Downtown Springfield served the Creamery well for nearly 30 years, but after steady growth, a bit more elbowroom was needed. Springfield Creamery maintained its original name but moved a new location in nearby Eugene, Oregon—a larger facility with updated equipment and production abilities. Naturally, Chuck immediately went to work hand-planting more than 200 seedlings around the perimeter of the 10-acre property. Three decades later, those Evergreen trees stand tall, surrounding Springfield Creamery with iconic Northwest beauty and a little shade now and then.

1994

Dark Clouds, Silver Lining


An electrical fire struck Springfield Creamery one night in late May, destroying a major portion of the building and immediately halting production. It was a devastating moment, but the dark clouds didn’t linger long: Almost immediately, family, neighbors, longtime customers, and even competitors rushed in with any help they could offer. Amazingly, Nancy’s was back in partial production just four weeks later. And out of the fire’s ashes arose a larger, more efficient Springfield Creamery than ever before—thanks to a little help from our friends.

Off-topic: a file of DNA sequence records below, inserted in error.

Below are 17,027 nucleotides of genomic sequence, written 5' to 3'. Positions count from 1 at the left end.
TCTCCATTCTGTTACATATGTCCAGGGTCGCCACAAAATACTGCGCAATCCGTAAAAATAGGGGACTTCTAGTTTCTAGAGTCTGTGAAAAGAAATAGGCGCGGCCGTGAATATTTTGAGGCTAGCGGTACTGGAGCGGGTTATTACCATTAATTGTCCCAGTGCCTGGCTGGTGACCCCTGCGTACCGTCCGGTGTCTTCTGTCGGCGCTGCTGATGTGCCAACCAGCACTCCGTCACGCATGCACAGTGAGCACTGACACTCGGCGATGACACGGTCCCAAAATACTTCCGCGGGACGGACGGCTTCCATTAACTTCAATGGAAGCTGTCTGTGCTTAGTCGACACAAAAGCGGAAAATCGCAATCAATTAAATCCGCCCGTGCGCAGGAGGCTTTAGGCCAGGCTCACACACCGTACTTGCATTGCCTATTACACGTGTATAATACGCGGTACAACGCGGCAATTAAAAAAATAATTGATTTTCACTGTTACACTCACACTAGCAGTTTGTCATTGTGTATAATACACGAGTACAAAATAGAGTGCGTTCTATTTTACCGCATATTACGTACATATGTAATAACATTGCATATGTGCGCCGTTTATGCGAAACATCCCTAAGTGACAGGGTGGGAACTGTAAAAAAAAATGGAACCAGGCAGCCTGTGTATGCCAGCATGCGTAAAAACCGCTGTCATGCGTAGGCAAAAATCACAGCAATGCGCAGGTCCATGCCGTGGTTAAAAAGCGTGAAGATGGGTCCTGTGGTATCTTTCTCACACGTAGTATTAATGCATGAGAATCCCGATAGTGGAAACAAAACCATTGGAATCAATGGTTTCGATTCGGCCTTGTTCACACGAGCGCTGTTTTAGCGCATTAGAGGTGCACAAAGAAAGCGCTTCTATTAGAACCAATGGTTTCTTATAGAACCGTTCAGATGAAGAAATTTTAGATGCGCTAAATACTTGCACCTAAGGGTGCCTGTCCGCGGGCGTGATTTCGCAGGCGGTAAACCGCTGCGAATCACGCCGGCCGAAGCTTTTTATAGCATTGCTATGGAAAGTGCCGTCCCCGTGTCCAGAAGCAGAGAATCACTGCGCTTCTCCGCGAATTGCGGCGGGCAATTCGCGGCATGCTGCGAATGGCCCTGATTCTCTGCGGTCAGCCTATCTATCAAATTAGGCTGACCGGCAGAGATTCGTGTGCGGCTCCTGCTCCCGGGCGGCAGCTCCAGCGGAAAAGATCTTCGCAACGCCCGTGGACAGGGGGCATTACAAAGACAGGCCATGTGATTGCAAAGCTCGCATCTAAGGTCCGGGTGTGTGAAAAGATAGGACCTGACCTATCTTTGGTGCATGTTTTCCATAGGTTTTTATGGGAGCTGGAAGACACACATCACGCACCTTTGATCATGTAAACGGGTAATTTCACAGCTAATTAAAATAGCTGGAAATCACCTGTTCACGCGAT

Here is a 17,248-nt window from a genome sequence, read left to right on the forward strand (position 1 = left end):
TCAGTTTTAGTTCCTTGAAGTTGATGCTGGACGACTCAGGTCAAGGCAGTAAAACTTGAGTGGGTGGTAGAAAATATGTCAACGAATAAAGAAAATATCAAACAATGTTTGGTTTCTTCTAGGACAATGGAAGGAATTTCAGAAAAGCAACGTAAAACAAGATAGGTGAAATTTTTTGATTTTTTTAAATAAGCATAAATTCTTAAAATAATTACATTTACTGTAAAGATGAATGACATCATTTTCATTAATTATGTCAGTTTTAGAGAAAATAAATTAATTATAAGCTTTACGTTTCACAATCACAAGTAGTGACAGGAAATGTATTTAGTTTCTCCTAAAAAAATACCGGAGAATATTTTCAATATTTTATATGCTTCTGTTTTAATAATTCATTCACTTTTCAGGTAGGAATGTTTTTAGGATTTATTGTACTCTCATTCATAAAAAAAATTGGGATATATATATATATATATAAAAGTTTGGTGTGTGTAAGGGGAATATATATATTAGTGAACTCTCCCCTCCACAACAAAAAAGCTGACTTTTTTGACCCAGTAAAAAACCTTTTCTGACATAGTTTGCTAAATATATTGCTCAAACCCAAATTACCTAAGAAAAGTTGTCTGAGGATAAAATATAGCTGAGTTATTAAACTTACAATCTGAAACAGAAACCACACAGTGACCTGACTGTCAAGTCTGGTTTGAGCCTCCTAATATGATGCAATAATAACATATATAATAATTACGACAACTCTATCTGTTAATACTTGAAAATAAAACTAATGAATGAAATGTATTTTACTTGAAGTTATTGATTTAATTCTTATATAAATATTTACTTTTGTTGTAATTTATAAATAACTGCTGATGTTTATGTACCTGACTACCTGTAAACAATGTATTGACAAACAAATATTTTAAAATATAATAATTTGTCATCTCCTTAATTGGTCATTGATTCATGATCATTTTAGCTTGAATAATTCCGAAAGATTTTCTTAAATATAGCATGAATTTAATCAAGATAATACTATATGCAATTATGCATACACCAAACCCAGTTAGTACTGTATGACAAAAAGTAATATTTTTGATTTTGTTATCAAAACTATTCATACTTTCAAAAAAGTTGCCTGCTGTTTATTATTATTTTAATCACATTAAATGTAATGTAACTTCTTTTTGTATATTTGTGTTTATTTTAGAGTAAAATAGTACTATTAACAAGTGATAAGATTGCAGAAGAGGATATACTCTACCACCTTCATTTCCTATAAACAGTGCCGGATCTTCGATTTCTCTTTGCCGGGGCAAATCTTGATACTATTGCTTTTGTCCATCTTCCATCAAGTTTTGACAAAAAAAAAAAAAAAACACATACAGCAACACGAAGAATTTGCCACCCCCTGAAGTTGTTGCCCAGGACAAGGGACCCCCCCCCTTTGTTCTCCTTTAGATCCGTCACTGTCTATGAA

1997

Sacred Ground


The Gyuto Monks visited Springfield Creamery one spring morning and blessed it with more than their presence. The group was in town for a fundraiser supporting the construction of a school in Dharamsala, India, of which Nancy’s Yogurt was a sponsor. To say thanks, the Monks stopped by for a tour of the new building—still feeling fresh from re-construction after the fire—and gave it a blessing. The Kesey family accepted it with much gratitude, and as Sue says, “It’s been good ever since.”

1999

Heading East


Nancy’s began distributing to all 50 states, thanks to loyal customers far and wide! More and more were on the move, off to college back east, taking new jobs down south—even retiring to sunny Florida. That meant requests coming in from Nancy’s fans looking for their favorite Yogurt, Cottage Cheese, and Kefir in their new hometowns across the country. Some refused to cross the Mississippi without us! And we were happy to join them.

2008

Sunshine on our Shoulders